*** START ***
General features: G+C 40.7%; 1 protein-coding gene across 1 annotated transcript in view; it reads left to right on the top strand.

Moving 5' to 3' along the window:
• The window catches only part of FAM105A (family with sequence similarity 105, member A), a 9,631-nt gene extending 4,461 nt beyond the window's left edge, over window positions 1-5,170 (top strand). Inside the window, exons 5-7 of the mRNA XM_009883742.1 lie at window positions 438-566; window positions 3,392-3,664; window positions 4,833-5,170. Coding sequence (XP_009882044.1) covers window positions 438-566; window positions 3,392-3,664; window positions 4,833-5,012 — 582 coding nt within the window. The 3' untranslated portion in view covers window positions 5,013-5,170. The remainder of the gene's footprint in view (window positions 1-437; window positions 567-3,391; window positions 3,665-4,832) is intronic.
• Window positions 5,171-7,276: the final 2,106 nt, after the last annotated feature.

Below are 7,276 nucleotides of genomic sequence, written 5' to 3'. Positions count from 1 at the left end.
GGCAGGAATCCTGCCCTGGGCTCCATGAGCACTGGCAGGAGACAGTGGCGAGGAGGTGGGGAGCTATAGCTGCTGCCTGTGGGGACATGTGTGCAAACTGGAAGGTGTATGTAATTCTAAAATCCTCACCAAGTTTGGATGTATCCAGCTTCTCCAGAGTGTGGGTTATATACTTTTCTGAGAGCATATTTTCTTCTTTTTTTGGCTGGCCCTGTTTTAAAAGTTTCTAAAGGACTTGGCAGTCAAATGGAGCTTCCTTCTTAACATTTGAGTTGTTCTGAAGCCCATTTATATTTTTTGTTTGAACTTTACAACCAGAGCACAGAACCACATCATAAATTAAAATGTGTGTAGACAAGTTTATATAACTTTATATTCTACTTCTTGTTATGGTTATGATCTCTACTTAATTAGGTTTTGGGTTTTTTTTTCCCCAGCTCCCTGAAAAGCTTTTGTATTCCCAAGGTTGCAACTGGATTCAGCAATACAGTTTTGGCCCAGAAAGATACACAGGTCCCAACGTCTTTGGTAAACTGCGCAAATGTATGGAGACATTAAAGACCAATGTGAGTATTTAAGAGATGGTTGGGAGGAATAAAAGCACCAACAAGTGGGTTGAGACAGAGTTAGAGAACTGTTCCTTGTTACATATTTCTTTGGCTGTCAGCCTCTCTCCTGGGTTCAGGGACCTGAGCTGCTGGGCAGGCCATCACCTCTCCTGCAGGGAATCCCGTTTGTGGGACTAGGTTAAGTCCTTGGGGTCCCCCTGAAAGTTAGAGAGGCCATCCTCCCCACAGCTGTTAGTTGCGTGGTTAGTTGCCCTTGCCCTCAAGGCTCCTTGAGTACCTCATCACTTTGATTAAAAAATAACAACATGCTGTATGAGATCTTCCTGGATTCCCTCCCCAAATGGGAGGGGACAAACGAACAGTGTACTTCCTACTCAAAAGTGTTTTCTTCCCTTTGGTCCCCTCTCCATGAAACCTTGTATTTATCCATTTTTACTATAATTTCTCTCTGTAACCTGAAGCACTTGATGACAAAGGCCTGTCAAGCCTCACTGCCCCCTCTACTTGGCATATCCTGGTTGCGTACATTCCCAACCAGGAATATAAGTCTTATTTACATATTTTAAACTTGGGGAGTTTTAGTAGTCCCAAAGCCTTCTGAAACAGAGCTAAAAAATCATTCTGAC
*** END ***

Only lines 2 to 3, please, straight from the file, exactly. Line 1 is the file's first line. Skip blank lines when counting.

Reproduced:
Moving 5' to 3' along the window:
• The window catches only part of FAM105A (family with sequence similarity 105, member A), a 9,631-nt gene extending 4,461 nt beyond the window's left edge, over window positions 1-5,170 (top strand). Inside the window, exons 5-7 of the mRNA XM_009883742.1 lie at window positions 438-566; window positions 3,392-3,664; window positions 4,833-5,170. Coding sequence (XP_009882044.1) covers window positions 438-566; window positions 3,392-3,664; window positions 4,833-5,012 — 582 coding nt within the window. The 3' untranslated portion in view covers window positions 5,013-5,170. The remainder of the gene's footprint in view (window positions 1-437; window positions 567-3,391; window positions 3,665-4,832) is intronic.